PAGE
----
But all is not good as Daxiat writes a scathing review of “The Vanishing Woman” and the Gestapo want to search the cellar of the Theatre.  Meanwhile, Steiner becomes obsessive towards the play and wanting to change it but having to be confined in the cellar without sharing his wife’s happiness is starting to drive a wedge into their relationship, especially when Steiner becomes more interested in writing a new play, Marion starts to grow a bit lonely.

“THE LAST METRO” showcases Deneuve and Depardieu’s great chemistry and acting.  Both talents were just magnificent in the way they portrayed their characters.  Deneuve moreso, as the emotions on her face shows us strength, compassion but also elegance and sexiness.  This in combination with the variety of the characters but the way the film was written and how the film was shot.  Everything came together as Francois Truffaut pays his homage to the theatre but showing how things were at that time in France during the occupation.


“THE LAST METRO” is a film that has been digitally remastered for “THE CRITERION COLLECTION” release.  The film is now 30-years-old is presented in its original aspect ratio of 1:66:1.  The high-definition digital transfer was created on a Spirit Datacine from a 35 mm interpositive from the original negative.  Thousands of instances of dirt, debris and scratches were removed using the MTI Digital Restoration System.

As Truffaut was an iconic director for his well-planned ideas up to its overall execution, his partnership with cinematographer Nestor Almendros brought beautiful imagery.  “THE LAST METRO” featured a monochrome red.  In fact, the film does not utilize so many colors.  It was Almendros who knew what he wanted on camera, indoors to focus on monochrome reds, lighting to be natural, thus trying to capture the flame of candle reflecting on a person’s face.  The colors are vibrant for a 1980 film.  Some parts with grain but nothing to be alarmed about it.  The film looks absolutely gorgeous in the Blu-ray release.

As for the audio, the soundtrack was mastered at 24-bit from a  35 mm magnetic soundtrack. The audio is an uncompressed monaural soundtrack.  Audio restoration helped reduce the amount of clicks, pops, hiss and crackle.  Audio is primarily dialogue but overall audio is clear.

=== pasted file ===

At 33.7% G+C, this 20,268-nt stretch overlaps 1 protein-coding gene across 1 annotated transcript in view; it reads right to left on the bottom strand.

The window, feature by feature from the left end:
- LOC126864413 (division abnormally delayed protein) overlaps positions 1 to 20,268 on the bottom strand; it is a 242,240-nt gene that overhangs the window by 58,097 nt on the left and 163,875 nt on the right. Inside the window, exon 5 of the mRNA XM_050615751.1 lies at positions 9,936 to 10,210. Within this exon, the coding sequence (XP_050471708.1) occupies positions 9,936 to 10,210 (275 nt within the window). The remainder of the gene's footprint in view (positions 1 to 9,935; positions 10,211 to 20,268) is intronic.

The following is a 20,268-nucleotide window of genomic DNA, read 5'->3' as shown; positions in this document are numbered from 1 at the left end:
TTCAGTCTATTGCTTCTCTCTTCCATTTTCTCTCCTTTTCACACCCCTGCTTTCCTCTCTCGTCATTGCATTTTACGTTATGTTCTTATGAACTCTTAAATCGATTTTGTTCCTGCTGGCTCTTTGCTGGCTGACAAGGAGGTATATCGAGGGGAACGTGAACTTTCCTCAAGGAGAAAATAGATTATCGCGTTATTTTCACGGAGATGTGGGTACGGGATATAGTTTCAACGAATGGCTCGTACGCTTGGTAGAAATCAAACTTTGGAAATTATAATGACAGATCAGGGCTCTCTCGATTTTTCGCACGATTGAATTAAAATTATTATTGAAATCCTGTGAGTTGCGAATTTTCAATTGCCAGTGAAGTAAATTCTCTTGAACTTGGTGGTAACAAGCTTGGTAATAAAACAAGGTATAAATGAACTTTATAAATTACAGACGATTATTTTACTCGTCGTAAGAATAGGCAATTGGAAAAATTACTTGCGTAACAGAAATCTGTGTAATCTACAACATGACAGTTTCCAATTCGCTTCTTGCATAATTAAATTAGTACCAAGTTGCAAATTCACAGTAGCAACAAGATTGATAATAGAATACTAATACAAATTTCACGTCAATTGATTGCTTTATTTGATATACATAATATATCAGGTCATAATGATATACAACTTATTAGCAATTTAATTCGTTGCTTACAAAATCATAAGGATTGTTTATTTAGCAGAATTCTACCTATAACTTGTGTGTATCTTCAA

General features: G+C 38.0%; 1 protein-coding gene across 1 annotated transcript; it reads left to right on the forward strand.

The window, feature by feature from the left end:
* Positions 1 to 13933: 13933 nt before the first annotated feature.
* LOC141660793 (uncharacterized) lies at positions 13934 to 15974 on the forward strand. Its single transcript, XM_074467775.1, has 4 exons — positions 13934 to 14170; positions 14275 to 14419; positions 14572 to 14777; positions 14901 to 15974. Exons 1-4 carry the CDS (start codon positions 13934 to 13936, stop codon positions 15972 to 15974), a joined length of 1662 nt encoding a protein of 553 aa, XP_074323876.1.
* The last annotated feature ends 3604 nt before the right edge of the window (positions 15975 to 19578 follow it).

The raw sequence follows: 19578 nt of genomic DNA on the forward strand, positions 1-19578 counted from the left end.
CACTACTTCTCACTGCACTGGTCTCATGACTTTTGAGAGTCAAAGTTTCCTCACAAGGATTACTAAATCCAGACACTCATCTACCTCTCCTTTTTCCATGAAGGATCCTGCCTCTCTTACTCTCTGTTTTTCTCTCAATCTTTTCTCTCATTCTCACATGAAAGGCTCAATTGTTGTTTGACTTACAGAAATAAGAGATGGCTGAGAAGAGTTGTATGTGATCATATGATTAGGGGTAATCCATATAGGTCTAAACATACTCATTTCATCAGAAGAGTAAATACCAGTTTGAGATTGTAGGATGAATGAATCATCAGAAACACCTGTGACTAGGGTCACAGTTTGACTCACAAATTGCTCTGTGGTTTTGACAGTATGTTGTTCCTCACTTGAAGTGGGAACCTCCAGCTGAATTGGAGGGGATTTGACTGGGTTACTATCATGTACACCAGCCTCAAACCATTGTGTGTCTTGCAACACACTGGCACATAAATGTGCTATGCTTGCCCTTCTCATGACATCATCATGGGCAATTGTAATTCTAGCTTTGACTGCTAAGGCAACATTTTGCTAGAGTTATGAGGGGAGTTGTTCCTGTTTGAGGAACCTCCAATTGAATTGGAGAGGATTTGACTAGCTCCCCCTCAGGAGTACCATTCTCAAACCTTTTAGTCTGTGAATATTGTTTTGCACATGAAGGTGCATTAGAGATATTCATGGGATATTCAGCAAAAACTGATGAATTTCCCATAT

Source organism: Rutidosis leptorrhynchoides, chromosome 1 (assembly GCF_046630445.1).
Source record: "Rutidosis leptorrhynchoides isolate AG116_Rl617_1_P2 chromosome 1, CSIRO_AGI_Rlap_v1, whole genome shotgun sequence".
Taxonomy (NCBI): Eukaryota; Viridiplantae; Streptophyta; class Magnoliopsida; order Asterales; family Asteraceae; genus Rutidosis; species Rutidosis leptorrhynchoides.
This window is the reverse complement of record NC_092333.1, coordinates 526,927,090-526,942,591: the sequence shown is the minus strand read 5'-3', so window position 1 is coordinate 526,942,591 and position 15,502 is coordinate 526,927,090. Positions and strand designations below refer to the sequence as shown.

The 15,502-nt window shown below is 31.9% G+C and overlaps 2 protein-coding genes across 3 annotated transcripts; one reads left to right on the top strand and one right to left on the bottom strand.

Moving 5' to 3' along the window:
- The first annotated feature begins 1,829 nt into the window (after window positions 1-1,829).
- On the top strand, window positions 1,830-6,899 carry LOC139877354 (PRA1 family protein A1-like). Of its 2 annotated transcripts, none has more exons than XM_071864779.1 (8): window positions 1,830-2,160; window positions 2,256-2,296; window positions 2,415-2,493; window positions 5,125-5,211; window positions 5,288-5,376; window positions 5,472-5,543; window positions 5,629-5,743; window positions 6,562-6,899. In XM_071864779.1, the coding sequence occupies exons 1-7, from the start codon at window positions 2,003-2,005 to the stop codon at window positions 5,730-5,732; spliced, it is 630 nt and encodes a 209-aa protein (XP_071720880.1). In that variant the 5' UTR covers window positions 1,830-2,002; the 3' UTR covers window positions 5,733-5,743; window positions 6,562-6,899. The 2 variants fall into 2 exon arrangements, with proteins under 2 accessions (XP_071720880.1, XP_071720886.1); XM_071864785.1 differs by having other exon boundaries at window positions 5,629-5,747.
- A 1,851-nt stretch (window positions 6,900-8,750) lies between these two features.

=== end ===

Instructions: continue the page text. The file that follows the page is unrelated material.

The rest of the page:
The film also features a new and improved English subtitle translation.


For the special features included in the Blu-ray disc version for “THE LAST METRO – THE CRITERION COLLECTION” are:

  • TWO AUDIO COMMENTARY TRACKS – The new 2008 audio commentary by Annette Insdorf (author of “Francois Truffaut”) is a very good commentary.  Insdorf comments on each scene with no pausing and literally knowing what she is talking about.  Informative and definitely giving the viewer a chance to see things through the eyes of Truffaut.  A wonderful commentary track.  The second commentary track features by actor Gerard Depardieu, historian Jean-Pierre Azema and Truffaut biographer Serge Troubiana.  Another wonderful commentary track.   Another informative and wonderful commentary track as we are able to get some good insight through Depardieu but also get a Truffaut perspective from Troubiana but also the occupation of France through historian Jean-Pierre Azema.
  • Deleted Scene – The sole deleted scene included on this Blu-ray features a five minute scene with Valentin.  The scene was cut because it made the film too long but it goes into Valentin wanting Marion to be in his final film since he is dying.  But because her obligation to the play, the crew and also her husband (trying to hide him), as much as she would like to be part of his film, she can not.
  • Les Nouveaux Rendez-vous – A near 11-minute interview from a French television show “Les Nouveaux Rendez-vous” with Francois Truffaut,  Catherine Deneuve, Gerard Depardieu.  A very interesting featurette as Depardieu talked and smoked and just feeling great to be part of a film that would depict theatre of that time.  Very informative.
  • Passez Donc Me Voir – A six minute featurette featuring Francois Truffaut and Jean Poiret excerpted from the television show “Passez Donc Me Voir”.  Another informative film, more-so for Jean Poiret and him working with Truffaut.
  • Performing “THE LAST METRO” – A 15-minute featurette that features actors Andrea Ferreol, Sabine Haudepin and Paulette Dubost along with second assistant director Alain Tasma (who played the character of Marc).  The talent talk about working with Truffaut and being part of his past films and how wonderful it was to work with him and the freedom they had to be their character for the film.  Also, how Ferreol helped cast Heinz Bennent (who played Lucas Steiner) for the film by recommending him to Truffaut.  Tasma talked about how he tried out for Jean-Loup’s character but he was too short.  Sabine gave good insight since she was in several Truffaut films.